The high likelihood of Biden not seeking a second term in 2024 could help free him from the grip that money has on politics, but he’s still going to have to be the leader of a party prone to infighting and interest-group politics. That means getting those moderates on board for real reform, and getting progressives to accept results that might be less than what they’d hoped for.
Yet the Democratic Party also is not the same as it was even four years ago. The Congressional Progressive Caucus, chaired by U.S. Reps. Pramila Jayapal and Mark Pocan, has 95 members, making it the second-largest ideological caucus in Congress, and comprises 42% of the Democrats’ House membership. Their influence on policy in the new administration will be substantial.
In this era of extreme partisanship, “unity” is a meaningless concept, especially when one of the two parties has become opposed to the basic idea that the people should be able to select their leaders in a free and fair manner.
And one word was missing from Biden’s speech: accountability.
We just suffered four years of endemic, overt corruption, and cruelty, overseen by a president who by any reasonable measure is a con artist, a sexual predator, a money launderer for organized crime, and a traitor to the United States. We saw the creation of concentration camps for immigrant children, deliberate attempts to deprive Black people of the right to vote, the militarized response of police to demonstrations that included snatch-and-grab operations by unidentified federal officers in unmarked vehicles, and the use of the U.S. government to punish political opponents, including an unprecedented violent coup attempt against Congress on Jan. 6. Those were only some of the most egregious examples of malicious lawlessness in the past four years.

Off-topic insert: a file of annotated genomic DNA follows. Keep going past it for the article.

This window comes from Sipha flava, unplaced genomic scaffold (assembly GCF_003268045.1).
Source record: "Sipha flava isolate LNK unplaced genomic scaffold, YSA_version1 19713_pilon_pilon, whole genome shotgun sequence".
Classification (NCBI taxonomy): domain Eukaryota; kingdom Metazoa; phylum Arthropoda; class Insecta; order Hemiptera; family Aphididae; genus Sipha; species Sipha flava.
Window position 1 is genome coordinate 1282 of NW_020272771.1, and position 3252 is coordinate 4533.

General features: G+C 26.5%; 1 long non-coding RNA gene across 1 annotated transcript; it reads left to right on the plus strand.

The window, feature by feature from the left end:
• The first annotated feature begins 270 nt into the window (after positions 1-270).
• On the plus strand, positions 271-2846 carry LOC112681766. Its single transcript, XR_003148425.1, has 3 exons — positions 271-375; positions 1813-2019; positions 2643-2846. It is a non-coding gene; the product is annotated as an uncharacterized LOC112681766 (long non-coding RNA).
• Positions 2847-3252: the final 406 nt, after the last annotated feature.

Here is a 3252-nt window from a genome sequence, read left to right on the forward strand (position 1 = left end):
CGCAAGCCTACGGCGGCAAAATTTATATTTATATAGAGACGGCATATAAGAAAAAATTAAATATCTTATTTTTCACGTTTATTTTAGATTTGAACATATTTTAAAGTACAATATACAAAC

There can be no unity without accountability for those crimes. And yet the pressure will now be enormous—on Biden’s administration, on Congressional leaders, on national media—to “move on,” “for the good of the country,” and “let bygones be bygones.”
There’s no unity without accountability, and extending a hand to those who would just as soon stab it is the height of foolishness.
The problem is, we are still a nation in crisis. A far-right-wing movement that sought to overthrow our democracy extends not just to those who breached the Capitol building, but to those who enabled and supported them, including members of Congress and the former president and his administration. If they remain unpunished, the message that will be heard is not “unity,” but “it’s just politics as usual.”